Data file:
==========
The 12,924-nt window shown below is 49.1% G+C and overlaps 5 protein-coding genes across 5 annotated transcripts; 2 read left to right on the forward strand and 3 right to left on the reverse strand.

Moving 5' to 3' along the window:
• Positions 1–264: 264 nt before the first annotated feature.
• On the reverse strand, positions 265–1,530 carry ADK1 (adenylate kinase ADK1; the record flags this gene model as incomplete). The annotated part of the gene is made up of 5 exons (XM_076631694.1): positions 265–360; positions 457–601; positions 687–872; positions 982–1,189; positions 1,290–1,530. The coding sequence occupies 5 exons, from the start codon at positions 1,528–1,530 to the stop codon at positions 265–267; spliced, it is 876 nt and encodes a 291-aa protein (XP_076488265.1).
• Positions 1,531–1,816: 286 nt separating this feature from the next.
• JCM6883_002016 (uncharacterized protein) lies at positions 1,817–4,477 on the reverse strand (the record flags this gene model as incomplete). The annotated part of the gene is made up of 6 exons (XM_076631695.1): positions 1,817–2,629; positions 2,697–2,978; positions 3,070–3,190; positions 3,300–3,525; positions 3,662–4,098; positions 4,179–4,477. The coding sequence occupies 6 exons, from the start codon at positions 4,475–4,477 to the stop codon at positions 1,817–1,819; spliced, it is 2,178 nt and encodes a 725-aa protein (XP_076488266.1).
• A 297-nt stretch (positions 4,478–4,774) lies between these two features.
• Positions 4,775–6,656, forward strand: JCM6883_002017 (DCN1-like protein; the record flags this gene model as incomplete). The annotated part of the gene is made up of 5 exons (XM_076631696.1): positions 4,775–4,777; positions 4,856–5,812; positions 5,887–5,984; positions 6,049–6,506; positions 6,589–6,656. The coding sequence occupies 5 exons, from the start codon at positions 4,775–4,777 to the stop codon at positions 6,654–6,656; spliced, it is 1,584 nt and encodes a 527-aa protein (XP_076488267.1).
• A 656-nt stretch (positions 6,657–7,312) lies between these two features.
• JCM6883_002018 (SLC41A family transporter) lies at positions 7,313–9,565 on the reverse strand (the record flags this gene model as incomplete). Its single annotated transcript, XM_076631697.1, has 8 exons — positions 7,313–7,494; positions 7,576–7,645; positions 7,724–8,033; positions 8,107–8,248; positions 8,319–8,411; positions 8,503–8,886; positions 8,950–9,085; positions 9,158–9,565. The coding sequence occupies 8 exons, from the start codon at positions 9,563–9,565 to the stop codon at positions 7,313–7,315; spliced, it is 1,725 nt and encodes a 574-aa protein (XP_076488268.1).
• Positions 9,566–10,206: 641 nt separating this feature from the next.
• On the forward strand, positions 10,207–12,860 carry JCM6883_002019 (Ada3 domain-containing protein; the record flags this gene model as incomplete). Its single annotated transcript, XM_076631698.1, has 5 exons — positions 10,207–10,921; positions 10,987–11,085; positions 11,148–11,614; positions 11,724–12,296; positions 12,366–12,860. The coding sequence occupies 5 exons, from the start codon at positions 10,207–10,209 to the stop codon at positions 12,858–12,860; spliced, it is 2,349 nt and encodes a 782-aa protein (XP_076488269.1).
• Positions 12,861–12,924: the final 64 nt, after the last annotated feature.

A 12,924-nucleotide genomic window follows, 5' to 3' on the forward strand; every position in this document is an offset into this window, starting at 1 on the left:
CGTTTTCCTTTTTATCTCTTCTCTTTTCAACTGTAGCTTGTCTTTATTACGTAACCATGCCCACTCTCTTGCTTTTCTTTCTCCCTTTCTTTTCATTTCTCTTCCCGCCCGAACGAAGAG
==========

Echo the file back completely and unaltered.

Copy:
The 12,924-nt window shown below is 49.1% G+C and overlaps 5 protein-coding genes across 5 annotated transcripts; 2 read left to right on the forward strand and 3 right to left on the reverse strand.

Moving 5' to 3' along the window:
• Positions 1–264: 264 nt before the first annotated feature.
• On the reverse strand, positions 265–1,530 carry ADK1 (adenylate kinase ADK1; the record flags this gene model as incomplete). The annotated part of the gene is made up of 5 exons (XM_076631694.1): positions 265–360; positions 457–601; positions 687–872; positions 982–1,189; positions 1,290–1,530. The coding sequence occupies 5 exons, from the start codon at positions 1,528–1,530 to the stop codon at positions 265–267; spliced, it is 876 nt and encodes a 291-aa protein (XP_076488265.1).
• Positions 1,531–1,816: 286 nt separating this feature from the next.
• JCM6883_002016 (uncharacterized protein) lies at positions 1,817–4,477 on the reverse strand (the record flags this gene model as incomplete). The annotated part of the gene is made up of 6 exons (XM_076631695.1): positions 1,817–2,629; positions 2,697–2,978; positions 3,070–3,190; positions 3,300–3,525; positions 3,662–4,098; positions 4,179–4,477. The coding sequence occupies 6 exons, from the start codon at positions 4,475–4,477 to the stop codon at positions 1,817–1,819; spliced, it is 2,178 nt and encodes a 725-aa protein (XP_076488266.1).
• A 297-nt stretch (positions 4,478–4,774) lies between these two features.
• Positions 4,775–6,656, forward strand: JCM6883_002017 (DCN1-like protein; the record flags this gene model as incomplete). The annotated part of the gene is made up of 5 exons (XM_076631696.1): positions 4,775–4,777; positions 4,856–5,812; positions 5,887–5,984; positions 6,049–6,506; positions 6,589–6,656. The coding sequence occupies 5 exons, from the start codon at positions 4,775–4,777 to the stop codon at positions 6,654–6,656; spliced, it is 1,584 nt and encodes a 527-aa protein (XP_076488267.1).
• A 656-nt stretch (positions 6,657–7,312) lies between these two features.
• JCM6883_002018 (SLC41A family transporter) lies at positions 7,313–9,565 on the reverse strand (the record flags this gene model as incomplete). Its single annotated transcript, XM_076631697.1, has 8 exons — positions 7,313–7,494; positions 7,576–7,645; positions 7,724–8,033; positions 8,107–8,248; positions 8,319–8,411; positions 8,503–8,886; positions 8,950–9,085; positions 9,158–9,565. The coding sequence occupies 8 exons, from the start codon at positions 9,563–9,565 to the stop codon at positions 7,313–7,315; spliced, it is 1,725 nt and encodes a 574-aa protein (XP_076488268.1).
• Positions 9,566–10,206: 641 nt separating this feature from the next.
• On the forward strand, positions 10,207–12,860 carry JCM6883_002019 (Ada3 domain-containing protein; the record flags this gene model as incomplete). Its single annotated transcript, XM_076631698.1, has 5 exons — positions 10,207–10,921; positions 10,987–11,085; positions 11,148–11,614; positions 11,724–12,296; positions 12,366–12,860. The coding sequence occupies 5 exons, from the start codon at positions 10,207–10,209 to the stop codon at positions 12,858–12,860; spliced, it is 2,349 nt and encodes a 782-aa protein (XP_076488269.1).
• Positions 12,861–12,924: the final 64 nt, after the last annotated feature.

A 12,924-nucleotide genomic window follows, 5' to 3' on the forward strand; every position in this document is an offset into this window, starting at 1 on the left:
CGTTTTCCTTTTTATCTCTTCTCTTTTCAACTGTAGCTTGTCTTTATTACGTAACCATGCCCACTCTCTTGCTTTTCTTTCTCCCTTTCTTTTCATTTCTCTTCCCGCCCGAACGAAGAG